So, the amazing epic three years in the making had its climax in Fantastic Four #604, and FF #16 gives us the epilogue. As both of these Jonathan Hickman titles have run alongside each other, the former has had the marquee superhero action while the latter has focused on the harder sci-fi of behind-the-scenes machinations and the kids of the Future Foundation. This one is no different, as we see the aftermath from the aloof young Valeria's perspective, but we get a sudden swerve at the ending that actually made me exclaim 'holy shit' in a high pitched giddy girl voice.
Be warned! Here There Be Spoylers!
But first things first. After skulking around with her grandfather Nathaniel and manipulating events to provide enough time for the adult version of Franklin Richards to come to town and kick all sorts of Celestial ass, Valeria is now grousing a bit because she didn't actually get to do anything in the big fight, and thus has to listen to her older brother jump around excitedly and yell about how awesome his future self is. For her part, she doesn't like the look of her future self, and her future self gives her the stink-eye, too. Then, young Valeria moans to herself about the extremely limited upside to being a superhero as she has to help everybody clean up the mess of New York and watch her father magically rebuild the Baxter Building with the push of a button She plans to kiss the jerky Bentley boy when she gets old enough, and she has to deal with a big family 'talking-to' on account of her having to lie a lot during all the temporal machinations she had to try and pull off. A whole heck of a lot of ominous foreshadowing of some sort of villain turn for her – which her family is worried about, considering her unique bond with her father's oldest nemesis.
It's funny. It shows us Val as a kid as well as a super-egghead, and that kid side has been missing lately, so it's nice to see it back in force here. However, as I was just saying in the #604 review, I really like the notion that the Richards kids are good guys in the future and neither one of them seems to have gone the trite supervillain route, so I hope that's not what Hickman's hinting at here. However, is she going to have a rebellious supervillainesque flirtation with the dark side? That could be cool to see – this girl is going to be one hell of a handful as a teenager, considering how at her current tender age, she can lie to her parents' faces about not having any more secrets, and then we immediately see a rather pertinent secret that's a real corker.
Because it involves Dr. Doom.
There was a moment, a few issues back, where the notoriously self-centered Victor Von Doom appeared to sacrifice himself to the Mad Celestials to buy Valeria and the others time enough to forestall the end of the world. But now, we see Doom awaken, with Valeria's whispered words in his ear fresh on his mind.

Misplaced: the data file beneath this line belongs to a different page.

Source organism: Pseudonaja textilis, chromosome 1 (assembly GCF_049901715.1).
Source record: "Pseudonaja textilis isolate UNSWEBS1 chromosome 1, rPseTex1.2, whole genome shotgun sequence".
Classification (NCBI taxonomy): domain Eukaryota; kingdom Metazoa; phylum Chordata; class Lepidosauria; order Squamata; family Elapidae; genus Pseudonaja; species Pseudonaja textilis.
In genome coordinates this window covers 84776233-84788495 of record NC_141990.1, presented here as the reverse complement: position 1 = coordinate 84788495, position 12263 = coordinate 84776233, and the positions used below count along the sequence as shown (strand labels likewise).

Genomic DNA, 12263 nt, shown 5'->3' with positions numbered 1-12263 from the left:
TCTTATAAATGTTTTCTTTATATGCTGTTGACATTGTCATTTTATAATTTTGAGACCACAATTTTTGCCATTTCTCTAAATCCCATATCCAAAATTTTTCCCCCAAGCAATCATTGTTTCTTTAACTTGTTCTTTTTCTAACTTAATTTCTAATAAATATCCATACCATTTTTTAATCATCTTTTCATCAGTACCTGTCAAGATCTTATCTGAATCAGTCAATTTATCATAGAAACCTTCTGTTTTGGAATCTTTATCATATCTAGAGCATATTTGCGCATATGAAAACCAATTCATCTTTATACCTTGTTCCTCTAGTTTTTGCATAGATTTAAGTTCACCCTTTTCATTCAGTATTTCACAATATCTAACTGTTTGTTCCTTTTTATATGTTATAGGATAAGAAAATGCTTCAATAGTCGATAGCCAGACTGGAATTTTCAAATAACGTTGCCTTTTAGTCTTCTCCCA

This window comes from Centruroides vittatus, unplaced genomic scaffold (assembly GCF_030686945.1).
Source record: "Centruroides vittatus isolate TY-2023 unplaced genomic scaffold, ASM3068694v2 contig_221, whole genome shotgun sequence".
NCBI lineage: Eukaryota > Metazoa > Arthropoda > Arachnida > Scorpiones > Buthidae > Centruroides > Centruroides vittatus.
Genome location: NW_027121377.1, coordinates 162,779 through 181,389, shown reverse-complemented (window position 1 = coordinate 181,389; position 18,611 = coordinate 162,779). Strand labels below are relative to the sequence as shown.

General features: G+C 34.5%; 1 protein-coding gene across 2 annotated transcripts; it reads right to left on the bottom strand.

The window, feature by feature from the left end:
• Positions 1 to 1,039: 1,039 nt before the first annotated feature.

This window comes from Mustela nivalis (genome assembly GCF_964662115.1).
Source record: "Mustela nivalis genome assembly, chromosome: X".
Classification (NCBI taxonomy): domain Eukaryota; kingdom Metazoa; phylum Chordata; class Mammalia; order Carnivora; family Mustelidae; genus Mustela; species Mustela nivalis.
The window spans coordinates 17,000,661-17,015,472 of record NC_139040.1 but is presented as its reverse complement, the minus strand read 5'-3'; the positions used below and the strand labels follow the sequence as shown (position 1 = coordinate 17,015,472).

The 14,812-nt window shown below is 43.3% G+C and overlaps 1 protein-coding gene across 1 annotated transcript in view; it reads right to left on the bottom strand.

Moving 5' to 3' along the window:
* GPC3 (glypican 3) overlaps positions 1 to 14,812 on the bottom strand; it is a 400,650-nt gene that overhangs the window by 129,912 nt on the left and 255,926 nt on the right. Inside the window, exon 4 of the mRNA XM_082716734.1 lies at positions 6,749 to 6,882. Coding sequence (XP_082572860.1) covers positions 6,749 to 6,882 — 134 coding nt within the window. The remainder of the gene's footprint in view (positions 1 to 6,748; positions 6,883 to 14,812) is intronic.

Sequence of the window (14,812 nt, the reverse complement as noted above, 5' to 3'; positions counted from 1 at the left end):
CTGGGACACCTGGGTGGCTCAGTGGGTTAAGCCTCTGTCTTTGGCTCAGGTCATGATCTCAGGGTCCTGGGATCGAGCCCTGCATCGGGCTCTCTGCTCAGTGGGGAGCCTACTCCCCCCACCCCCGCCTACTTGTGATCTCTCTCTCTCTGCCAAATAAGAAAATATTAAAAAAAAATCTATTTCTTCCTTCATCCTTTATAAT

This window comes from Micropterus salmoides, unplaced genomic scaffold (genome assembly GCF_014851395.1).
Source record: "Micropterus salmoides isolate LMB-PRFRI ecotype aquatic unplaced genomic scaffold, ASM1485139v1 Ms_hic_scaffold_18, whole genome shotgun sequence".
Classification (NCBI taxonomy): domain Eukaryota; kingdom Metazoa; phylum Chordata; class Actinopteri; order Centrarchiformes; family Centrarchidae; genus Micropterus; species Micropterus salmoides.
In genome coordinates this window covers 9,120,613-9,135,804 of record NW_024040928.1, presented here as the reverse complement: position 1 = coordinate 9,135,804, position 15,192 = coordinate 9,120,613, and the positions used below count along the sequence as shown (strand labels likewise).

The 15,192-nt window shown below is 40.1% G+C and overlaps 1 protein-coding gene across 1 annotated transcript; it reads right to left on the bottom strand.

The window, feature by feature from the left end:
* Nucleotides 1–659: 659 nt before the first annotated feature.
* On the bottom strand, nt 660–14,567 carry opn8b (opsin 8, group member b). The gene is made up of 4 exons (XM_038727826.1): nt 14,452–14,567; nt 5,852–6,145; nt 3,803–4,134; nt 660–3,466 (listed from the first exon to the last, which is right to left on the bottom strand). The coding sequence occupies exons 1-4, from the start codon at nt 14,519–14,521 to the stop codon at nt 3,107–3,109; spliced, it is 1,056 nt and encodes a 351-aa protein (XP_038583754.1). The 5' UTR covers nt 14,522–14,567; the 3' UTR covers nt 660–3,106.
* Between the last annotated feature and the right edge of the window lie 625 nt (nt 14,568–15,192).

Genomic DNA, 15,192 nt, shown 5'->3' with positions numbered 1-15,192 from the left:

Then we find out he's awakened in the destroyed Council of Reeds headquarters, with charred alternate Reed Richards carcasses scattered around him.
Then we see Doom don a complete Infinity Gauntlet.
And then a second complete Infinity Gauntlet.
Then a horde of alternate Dooms that the alternate Reeds had subjugated and enslaved come pouring out of the woodwork chanting his name.
And he sits down with the worshipful refrain of his name echoing all around him, and he says "Here, I can build." Echoing Reed's earlier remarks that there's no better feeling in the world than building something.
THE PARLIAMENT OF DOOM.
All this time, we've seen Dr. Doom wearing Future Foundation white and being collared by the more ruthless alternate Reeds, and it's gone against the grain to see the greatest supervillain in history cowed like that. Now, it seems that Hickman put him through that to make this moment that much more stirring. He'll be leaving the books towards the end of the year, and what better way to end your time with the Fantastic Four than with a larger-than-life Doom story. Perhaps Doom is the type of bad guy Valeria may come to be – that perfect villain whose goals are benevolent but whose means are nefarious. That could be highly compelling.
Oh, and by the by, we also see Adult Franklin – dubbed "Mister Franklin" by his younger self – have a bonding chat with Galactus, who seems to be utterly relieved that he will apparently not be alone at the end of the universe, but Franklin will be right with him – meaning the guy's eternal, meaning – if you want to read this much into it – that there's a reason he never seems to age. Also, Johnny Storm is going to move into Peter Parker's apartment. THAT'S going to be a mess – but you know Dan Slott's going to have plenty of fun with that over in Amazing Spider-Man.
But really. DOOM is the story here. The art from Nick Dragotta and Steve Epting is solid, emotive and fun for the most part. But DOOM is what makes FF #16 a stunner.